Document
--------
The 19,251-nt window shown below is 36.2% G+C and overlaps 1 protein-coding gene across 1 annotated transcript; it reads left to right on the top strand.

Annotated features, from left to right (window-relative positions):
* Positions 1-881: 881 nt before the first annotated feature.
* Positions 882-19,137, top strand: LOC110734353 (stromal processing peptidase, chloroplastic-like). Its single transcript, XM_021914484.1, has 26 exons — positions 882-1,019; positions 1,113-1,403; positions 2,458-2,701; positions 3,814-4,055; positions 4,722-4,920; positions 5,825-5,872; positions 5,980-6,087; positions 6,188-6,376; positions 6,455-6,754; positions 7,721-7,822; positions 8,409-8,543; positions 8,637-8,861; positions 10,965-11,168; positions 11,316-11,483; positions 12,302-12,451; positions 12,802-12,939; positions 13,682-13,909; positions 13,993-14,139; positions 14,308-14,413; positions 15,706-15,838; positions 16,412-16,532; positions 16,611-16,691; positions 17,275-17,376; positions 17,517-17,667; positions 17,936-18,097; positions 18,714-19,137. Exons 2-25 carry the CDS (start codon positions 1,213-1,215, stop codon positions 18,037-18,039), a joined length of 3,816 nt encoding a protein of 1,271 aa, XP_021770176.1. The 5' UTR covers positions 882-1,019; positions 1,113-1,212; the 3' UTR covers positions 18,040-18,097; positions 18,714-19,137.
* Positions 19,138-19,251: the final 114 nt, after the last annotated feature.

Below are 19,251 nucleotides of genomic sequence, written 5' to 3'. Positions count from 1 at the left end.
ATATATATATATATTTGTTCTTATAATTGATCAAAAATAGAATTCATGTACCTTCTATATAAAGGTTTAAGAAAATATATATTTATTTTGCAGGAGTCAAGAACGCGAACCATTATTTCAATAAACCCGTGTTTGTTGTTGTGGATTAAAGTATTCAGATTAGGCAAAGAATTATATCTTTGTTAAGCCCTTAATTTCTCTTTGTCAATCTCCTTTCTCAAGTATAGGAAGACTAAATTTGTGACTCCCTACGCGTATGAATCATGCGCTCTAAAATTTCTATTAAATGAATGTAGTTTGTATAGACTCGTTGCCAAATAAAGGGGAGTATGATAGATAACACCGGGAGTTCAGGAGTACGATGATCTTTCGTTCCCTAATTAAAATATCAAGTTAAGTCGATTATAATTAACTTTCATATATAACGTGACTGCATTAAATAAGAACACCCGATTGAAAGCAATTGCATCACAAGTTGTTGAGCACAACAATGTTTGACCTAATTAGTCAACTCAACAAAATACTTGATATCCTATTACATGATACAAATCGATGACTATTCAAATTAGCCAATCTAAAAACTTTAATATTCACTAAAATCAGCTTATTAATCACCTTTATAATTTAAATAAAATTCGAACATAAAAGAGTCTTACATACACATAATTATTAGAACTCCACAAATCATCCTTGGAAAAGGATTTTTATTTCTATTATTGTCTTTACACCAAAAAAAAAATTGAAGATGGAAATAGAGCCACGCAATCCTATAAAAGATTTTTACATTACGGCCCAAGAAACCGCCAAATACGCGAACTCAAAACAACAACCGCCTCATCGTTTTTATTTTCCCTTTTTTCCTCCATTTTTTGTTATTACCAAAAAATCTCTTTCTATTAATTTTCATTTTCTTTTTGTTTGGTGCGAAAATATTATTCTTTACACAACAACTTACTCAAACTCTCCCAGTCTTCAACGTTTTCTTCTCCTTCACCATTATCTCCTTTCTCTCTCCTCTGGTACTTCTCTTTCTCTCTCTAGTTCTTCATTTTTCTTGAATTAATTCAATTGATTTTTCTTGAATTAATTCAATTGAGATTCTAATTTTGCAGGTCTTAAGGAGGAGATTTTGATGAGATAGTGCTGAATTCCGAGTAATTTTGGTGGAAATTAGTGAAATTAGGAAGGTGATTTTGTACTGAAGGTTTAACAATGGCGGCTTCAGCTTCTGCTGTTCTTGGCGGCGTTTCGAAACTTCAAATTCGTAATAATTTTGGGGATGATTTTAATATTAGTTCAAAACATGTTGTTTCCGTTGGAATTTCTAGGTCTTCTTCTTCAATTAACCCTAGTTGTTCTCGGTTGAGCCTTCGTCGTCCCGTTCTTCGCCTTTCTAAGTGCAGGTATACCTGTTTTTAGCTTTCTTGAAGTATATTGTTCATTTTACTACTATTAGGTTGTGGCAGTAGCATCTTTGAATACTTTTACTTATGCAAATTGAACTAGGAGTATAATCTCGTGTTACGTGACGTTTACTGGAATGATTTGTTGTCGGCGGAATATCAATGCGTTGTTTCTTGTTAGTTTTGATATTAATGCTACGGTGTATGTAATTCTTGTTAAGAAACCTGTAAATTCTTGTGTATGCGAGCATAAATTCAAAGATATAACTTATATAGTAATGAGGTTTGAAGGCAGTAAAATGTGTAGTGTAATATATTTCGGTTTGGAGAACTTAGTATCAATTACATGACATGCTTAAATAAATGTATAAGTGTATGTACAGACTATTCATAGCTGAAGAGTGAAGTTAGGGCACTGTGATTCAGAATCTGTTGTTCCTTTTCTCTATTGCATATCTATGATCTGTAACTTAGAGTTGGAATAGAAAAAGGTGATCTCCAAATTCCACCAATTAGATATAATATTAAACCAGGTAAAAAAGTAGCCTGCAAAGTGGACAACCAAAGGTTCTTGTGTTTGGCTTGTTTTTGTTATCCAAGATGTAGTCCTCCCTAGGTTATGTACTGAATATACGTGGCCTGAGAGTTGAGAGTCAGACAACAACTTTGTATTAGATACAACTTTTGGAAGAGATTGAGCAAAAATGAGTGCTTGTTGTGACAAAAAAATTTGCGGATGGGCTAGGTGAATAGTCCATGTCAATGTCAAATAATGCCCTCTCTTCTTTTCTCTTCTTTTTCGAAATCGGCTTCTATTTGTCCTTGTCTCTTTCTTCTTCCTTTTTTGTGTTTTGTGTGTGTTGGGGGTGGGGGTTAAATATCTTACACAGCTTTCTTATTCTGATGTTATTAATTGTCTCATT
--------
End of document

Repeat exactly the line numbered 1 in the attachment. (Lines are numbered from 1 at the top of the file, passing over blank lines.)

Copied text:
The 19,251-nt window shown below is 36.2% G+C and overlaps 1 protein-coding gene across 1 annotated transcript; it reads left to right on the top strand.